In further developments, fines have been levied on numerous corporations for speculative purchases made before the price caps were implemented. 


Q. What is happening at the National Taiwan University Hospital in Taipei?

A. The hospital emergency room re-opened on 5/26/2003.  A strict temperature measurement regime will now be implemented.  Patients with fevers will be put in individual rooms until it can be determined if the fever is being caused by SARS.  Only after feverish patients are determined to be SARS-free will they be put into the general patient population.


Q. What is happening at the Mackay hospital in Taipei?

A. Mackay hospital reported that 7 staff members were suffering from SARS like symptoms.  The hospital has not been closed, nor have services been cut back.  The affected staff members are being treated in quarantine at the hospital.  Hospital staff are now in protective clothing and all visitors and incoming patients are being screened for SARS symptoms. 


Q. Who can extend their visa because of SARS?

A. The longest term a foreign worker can stay in Taiwan is 2 years, plus a single year extension.  A measure to allow foreign workers more time than the current three year total will likely be passed to day.  In what the legislation terms "extraordinary circumstances" workers may have their visas extended 6 months beyond the 3 year maximum.


Q. Has the MRT announced new rules regarding face masks?

A. Yes.  As of Sunday 5/11/2003, people found riding the MRT without face masks will be fined between NT$1,500 - NT$7,500.  As of 5/13/2003 the order was also extended to train travelers.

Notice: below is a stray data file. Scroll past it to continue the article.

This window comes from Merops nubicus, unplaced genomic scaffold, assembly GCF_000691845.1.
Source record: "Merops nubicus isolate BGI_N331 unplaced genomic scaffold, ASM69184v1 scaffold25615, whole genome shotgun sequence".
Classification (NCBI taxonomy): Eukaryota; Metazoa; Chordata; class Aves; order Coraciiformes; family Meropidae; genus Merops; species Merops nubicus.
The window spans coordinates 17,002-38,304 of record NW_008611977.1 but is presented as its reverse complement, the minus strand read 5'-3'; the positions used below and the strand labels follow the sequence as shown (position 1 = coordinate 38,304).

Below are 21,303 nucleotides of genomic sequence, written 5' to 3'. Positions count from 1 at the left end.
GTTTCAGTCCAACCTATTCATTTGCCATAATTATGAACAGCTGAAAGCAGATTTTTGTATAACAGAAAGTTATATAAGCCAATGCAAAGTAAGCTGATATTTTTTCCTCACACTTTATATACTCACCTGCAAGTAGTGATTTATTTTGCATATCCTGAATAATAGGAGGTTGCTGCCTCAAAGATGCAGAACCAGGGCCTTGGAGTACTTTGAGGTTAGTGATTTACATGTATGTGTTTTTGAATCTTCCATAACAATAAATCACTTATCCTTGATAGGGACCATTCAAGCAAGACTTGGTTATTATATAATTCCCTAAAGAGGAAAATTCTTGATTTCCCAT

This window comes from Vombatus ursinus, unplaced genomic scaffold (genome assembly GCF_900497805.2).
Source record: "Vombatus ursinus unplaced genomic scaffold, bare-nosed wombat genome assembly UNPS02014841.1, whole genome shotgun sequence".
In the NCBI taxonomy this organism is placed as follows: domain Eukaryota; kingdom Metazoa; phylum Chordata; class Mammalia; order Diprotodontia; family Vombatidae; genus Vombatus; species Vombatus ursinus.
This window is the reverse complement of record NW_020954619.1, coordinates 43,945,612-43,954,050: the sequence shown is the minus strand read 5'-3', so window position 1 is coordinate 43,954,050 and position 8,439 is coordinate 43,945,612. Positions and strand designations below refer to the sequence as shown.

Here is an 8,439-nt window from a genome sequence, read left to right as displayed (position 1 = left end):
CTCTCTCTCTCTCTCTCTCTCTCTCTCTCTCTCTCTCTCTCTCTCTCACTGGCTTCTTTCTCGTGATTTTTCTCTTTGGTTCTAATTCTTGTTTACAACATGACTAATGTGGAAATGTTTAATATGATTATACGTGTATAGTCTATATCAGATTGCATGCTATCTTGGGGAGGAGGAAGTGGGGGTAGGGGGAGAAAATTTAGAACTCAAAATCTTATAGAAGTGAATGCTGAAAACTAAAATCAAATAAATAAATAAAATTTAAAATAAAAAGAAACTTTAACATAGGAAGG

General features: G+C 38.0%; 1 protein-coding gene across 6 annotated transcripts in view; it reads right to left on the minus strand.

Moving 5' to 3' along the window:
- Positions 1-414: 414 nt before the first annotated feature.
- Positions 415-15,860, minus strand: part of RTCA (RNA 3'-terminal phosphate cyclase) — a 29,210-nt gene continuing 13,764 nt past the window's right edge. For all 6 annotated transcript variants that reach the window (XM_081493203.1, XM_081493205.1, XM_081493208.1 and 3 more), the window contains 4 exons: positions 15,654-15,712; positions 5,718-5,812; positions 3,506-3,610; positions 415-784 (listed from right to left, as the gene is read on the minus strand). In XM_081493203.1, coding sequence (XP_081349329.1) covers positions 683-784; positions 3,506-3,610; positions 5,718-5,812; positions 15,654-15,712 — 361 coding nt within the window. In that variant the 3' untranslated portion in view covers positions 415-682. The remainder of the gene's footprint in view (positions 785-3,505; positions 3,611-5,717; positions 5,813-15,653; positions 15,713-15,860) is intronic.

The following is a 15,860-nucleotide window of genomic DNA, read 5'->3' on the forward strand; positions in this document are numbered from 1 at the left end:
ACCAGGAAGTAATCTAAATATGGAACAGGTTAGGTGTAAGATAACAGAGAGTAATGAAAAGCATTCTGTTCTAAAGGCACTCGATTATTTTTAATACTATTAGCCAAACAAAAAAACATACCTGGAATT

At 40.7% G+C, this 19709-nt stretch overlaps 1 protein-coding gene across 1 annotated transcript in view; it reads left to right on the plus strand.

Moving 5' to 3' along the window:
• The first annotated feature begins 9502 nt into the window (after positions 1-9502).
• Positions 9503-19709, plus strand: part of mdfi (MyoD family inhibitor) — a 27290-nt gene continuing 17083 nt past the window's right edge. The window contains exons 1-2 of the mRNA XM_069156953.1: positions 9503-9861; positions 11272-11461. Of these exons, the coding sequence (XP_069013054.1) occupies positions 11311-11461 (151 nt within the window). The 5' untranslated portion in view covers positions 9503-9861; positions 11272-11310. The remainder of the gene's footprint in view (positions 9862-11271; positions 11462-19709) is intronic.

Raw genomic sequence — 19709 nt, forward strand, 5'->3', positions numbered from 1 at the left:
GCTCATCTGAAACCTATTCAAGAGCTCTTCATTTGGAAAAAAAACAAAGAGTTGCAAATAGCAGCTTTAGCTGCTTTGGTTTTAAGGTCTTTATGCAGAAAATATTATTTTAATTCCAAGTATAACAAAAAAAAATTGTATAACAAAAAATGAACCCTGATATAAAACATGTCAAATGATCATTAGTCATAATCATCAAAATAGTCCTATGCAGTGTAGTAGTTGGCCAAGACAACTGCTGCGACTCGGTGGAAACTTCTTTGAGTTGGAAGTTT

Also, masks will now be available for purchase in the MRT for NT$10.

Further, it was announced by city officials that MRT riders found to have temperatures of 38 or higher will be taken by ambulance to hospital.


Q. People in which professions are now required to wear a masks?

A. Bus drivers, taxi drivers and restaurant workers are now all required by law to wear masks.


Q.  Was the chief executive of Taipei's Ho Ping hospital fired?

A.  Yes.  Wu Kang-Wen, president of the Ho Ping hospital, was fired on 5/12/2003 amid allegations of mis-diagnoses and attempts at covering up the actual number of SARS cases.

Additionally, the hospital itself has been closed for disinfection.  Patients have been moved to other hospitals.  Also, a special SARS ward is being built at the hospital.


Q. Has the government announced any new policies to ensure at-home quarantined individuals remain at home?

A. Yes.  On Sunday, 5/11/2003, the national announced the purchase of 2000 video monitors to installed in the homes of the most medically at-risk home-quarantined SARS patients.


Q.  What is the US government saying about State Department employees in Taiwan?

A. On 5/10/2003, locally, the US State Department authorized the voluntary departure of family members and non-essential staff.

The AIT itself remains open and will continue normal operating hours and procedures.


Q. What is happening in the When Wha district of Taipei?